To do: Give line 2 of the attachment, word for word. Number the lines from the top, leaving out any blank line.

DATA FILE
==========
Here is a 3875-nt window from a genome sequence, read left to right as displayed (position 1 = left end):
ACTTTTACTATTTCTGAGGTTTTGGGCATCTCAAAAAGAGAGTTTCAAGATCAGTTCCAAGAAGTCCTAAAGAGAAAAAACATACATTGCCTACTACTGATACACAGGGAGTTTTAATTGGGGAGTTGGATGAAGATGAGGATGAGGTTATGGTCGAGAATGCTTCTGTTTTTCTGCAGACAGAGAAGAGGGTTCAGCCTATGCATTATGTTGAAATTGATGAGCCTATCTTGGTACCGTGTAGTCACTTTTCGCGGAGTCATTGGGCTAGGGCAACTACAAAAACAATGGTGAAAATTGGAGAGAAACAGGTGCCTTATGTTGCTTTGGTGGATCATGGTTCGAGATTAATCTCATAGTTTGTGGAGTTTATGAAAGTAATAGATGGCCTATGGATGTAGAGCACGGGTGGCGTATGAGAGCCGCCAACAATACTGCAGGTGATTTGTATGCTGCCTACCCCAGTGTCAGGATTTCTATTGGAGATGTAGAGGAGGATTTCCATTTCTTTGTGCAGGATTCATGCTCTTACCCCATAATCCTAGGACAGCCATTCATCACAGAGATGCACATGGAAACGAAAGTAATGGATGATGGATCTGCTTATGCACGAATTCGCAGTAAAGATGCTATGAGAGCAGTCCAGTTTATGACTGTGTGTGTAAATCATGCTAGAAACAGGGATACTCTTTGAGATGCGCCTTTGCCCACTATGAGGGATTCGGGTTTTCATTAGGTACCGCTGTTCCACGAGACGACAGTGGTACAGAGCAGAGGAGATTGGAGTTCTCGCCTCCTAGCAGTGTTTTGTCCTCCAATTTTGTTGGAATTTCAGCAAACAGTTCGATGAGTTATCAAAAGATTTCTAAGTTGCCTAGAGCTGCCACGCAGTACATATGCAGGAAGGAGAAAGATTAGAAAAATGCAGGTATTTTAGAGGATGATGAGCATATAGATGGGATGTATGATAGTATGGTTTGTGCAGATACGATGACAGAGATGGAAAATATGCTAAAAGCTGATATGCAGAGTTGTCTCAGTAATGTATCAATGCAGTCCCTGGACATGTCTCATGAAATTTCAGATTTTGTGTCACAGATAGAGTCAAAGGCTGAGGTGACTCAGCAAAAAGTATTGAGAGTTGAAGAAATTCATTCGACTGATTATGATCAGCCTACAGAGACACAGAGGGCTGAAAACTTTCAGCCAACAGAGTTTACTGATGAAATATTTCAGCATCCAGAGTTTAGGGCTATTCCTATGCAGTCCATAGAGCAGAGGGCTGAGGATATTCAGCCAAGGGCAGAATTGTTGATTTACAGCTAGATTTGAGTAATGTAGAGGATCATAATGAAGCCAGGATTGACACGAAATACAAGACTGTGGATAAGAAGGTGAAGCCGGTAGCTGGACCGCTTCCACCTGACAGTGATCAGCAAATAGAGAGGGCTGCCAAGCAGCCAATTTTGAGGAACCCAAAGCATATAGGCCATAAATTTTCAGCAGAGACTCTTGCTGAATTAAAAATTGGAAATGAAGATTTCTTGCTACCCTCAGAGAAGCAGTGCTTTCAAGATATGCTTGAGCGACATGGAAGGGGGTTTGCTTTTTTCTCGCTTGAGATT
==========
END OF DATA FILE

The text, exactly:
ACTTTTACTATTTCTGAGGTTTTGGGCATCTCAAAAAGAGAGTTTCAAGATCAGTTCCAAGAAGTCCTAAAGAGAAAAAACATACATTGCCTACTACTGATACACAGGGAGTTTTAATTGGGGAGTTGGATGAAGATGAGGATGAGGTTATGGTCGAGAATGCTTCTGTTTTTCTGCAGACAGAGAAGAGGGTTCAGCCTATGCATTATGTTGAAATTGATGAGCCTATCTTGGTACCGTGTAGTCACTTTTCGCGGAGTCATTGGGCTAGGGCAACTACAAAAACAATGGTGAAAATTGGAGAGAAACAGGTGCCTTATGTTGCTTTGGTGGATCATGGTTCGAGATTAATCTCATAGTTTGTGGAGTTTATGAAAGTAATAGATGGCCTATGGATGTAGAGCACGGGTGGCGTATGAGAGCCGCCAACAATACTGCAGGTGATTTGTATGCTGCCTACCCCAGTGTCAGGATTTCTATTGGAGATGTAGAGGAGGATTTCCATTTCTTTGTGCAGGATTCATGCTCTTACCCCATAATCCTAGGACAGCCATTCATCACAGAGATGCACATGGAAACGAAAGTAATGGATGATGGATCTGCTTATGCACGAATTCGCAGTAAAGATGCTATGAGAGCAGTCCAGTTTATGACTGTGTGTGTAAATCATGCTAGAAACAGGGATACTCTTTGAGATGCGCCTTTGCCCACTATGAGGGATTCGGGTTTTCATTAGGTACCGCTGTTCCACGAGACGACAGTGGTACAGAGCAGAGGAGATTGGAGTTCTCGCCTCCTAGCAGTGTTTTGTCCTCCAATTTTGTTGGAATTTCAGCAAACAGTTCGATGAGTTATCAAAAGATTTCTAAGTTGCCTAGAGCTGCCACGCAGTACATATGCAGGAAGGAGAAAGATTAGAAAAATGCAGGTATTTTAGAGGATGATGAGCATATAGATGGGATGTATGATAGTATGGTTTGTGCAGATACGATGACAGAGATGGAAAATATGCTAAAAGCTGATATGCAGAGTTGTCTCAGTAATGTATCAATGCAGTCCCTGGACATGTCTCATGAAATTTCAGATTTTGTGTCACAGATAGAGTCAAAGGCTGAGGTGACTCAGCAAAAAGTATTGAGAGTTGAAGAAATTCATTCGACTGATTATGATCAGCCTACAGAGACACAGAGGGCTGAAAACTTTCAGCCAACAGAGTTTACTGATGAAATATTTCAGCATCCAGAGTTTAGGGCTATTCCTATGCAGTCCATAGAGCAGAGGGCTGAGGATATTCAGCCAAGGGCAGAATTGTTGATTTACAGCTAGATTTGAGTAATGTAGAGGATCATAATGAAGCCAGGATTGACACGAAATACAAGACTGTGGATAAGAAGGTGAAGCCGGTAGCTGGACCGCTTCCACCTGACAGTGATCAGCAAATAGAGAGGGCTGCCAAGCAGCCAATTTTGAGGAACCCAAAGCATATAGGCCATAAATTTTCAGCAGAGACTCTTGCTGAATTAAAAATTGGAAATGAAGATTTCTTGCTACCCTCAGAGAAGCAGTGCTTTCAAGATATGCTTGAGCGACATGGAAGGGGGTTTGCTTTTTTCTCGCTTGAGATT